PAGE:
Last Week I: 

Listened To: I finished Timothy Egan's A Fever In The Heartland and checked out Roxane Gay's Not That Bad. But then I decided to listen to podcasts for a few days instead, so I've listened to The Big Flop and We Can Do Hard Things

Watched: Husker volleyball and football, NFL football (which is on this morning from London), and some more episodes of Ted Lasso. We're a couple of episodes into Season 3 but since this is maybe (probably?) the final season, I see us parsing the rest of the season out over a number of months. 

Read: M. C. Beaton's Dead On Target and James McBride's The Heaven and Earth Grocery Store. Maybe one day I'll actually finish one of them. 

Made: Not much. Cooking and reading physical books seem to be two things I want to do but can't really make myself do these days. 

 Getting back to working on furniture. Miss H saved this end table when her aunt was ready to send it to the Goodwill. It had a light and she had a vision of how she would use it so home with us it came. Yesterday I'm changing out the lighting (no more plugging it in!) and using Fusion mineral paint for the first time but the biggest challenge with this project is painting the inside of a hexagon.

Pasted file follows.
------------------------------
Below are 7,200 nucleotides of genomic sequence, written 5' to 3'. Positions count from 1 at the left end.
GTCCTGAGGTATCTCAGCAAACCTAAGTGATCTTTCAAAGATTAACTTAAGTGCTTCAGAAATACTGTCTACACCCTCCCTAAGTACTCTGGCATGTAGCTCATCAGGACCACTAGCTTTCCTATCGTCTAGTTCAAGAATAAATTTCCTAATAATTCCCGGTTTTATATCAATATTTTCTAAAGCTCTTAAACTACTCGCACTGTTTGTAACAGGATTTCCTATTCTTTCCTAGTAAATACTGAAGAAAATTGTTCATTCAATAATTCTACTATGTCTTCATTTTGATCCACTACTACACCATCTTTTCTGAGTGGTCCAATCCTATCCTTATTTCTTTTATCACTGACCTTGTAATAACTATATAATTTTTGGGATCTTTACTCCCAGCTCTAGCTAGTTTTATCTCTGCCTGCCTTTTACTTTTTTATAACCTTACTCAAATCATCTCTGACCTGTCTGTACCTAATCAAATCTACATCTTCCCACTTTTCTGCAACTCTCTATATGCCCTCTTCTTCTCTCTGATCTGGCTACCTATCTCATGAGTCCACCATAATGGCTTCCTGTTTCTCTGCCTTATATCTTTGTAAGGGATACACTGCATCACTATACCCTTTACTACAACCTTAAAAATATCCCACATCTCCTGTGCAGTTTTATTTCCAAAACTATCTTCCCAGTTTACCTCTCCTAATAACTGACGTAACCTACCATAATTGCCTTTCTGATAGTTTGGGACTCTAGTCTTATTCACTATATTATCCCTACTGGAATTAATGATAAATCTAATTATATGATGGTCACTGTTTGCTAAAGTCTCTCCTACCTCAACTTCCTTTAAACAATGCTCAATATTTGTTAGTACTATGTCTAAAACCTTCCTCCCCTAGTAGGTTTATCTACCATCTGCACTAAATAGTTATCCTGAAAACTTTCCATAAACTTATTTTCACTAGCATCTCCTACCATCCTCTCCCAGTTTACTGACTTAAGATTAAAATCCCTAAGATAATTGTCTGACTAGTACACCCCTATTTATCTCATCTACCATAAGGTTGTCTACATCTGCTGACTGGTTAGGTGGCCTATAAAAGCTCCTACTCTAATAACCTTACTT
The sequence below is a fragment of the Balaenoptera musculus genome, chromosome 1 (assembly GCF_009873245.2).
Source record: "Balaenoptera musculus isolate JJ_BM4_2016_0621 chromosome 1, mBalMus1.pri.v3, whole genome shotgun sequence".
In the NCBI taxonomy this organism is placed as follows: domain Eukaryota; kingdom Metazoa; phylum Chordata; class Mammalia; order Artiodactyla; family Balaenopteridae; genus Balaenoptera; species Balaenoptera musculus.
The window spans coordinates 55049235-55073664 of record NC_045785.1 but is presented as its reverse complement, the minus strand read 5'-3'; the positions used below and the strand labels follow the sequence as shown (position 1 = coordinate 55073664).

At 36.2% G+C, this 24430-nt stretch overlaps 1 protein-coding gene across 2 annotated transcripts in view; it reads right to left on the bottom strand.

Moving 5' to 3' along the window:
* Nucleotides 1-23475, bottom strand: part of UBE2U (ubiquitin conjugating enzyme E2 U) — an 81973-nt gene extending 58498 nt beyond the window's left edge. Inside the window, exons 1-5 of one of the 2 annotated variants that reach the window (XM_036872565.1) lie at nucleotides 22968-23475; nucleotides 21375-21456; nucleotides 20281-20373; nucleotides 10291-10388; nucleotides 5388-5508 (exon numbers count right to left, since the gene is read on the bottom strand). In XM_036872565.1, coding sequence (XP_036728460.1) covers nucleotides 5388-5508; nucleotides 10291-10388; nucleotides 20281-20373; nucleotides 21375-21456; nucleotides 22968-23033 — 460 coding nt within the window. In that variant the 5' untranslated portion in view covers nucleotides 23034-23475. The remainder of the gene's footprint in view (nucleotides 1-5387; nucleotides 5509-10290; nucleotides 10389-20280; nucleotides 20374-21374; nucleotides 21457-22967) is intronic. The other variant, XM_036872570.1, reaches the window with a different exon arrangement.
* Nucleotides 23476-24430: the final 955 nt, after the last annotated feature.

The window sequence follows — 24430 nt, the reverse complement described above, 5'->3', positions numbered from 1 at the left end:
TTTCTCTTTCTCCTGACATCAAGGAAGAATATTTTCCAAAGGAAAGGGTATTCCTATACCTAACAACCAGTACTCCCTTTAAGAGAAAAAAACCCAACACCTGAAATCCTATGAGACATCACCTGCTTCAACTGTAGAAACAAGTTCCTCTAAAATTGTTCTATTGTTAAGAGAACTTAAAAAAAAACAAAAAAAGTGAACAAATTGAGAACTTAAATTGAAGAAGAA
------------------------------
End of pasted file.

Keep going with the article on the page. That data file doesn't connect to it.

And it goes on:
This Week I’m:  

Planning: On doing a lot of paperwork this week. 

Thinking About: I joined The Cozy Minimalist Community and have started working my way through the courses. It ties in with my desire to declutter, declutter, declutter and organize. The next step is to create spaces I love. 

Feeling: Like my fall allergies kicked in this weekend. 

Looking forward to: A weekend trip to visit family. 

Question of the week: There are houses in my neighborhood this year whose Halloween yard displays have taken over their entire yards. Are people going as crazy with Halloween decor where you live? 

Tuesday, October 3, 2023

Now You See Us by Balli Kaur Jaswal

Now You See Us
by Balli Kaur Jaswal
Read by Angela Lin
11 hours, 11 minutes
Published March 2023 by HarperCollins Publishers

Publisher's Summary: 
Corazon, Donita, and Angel are Filipina domestic workers—part of the wave of women sent to Singapore to be cleaners, maids, and caregivers.

Corazon: A veteran domestic worker, Cora had retired back to the Philippines for good, but she has returned to Singapore under mysterious circumstances. Now she’s keeping a secret from her wealthy employer, who is planning an extravagant wedding for her socialite daughter.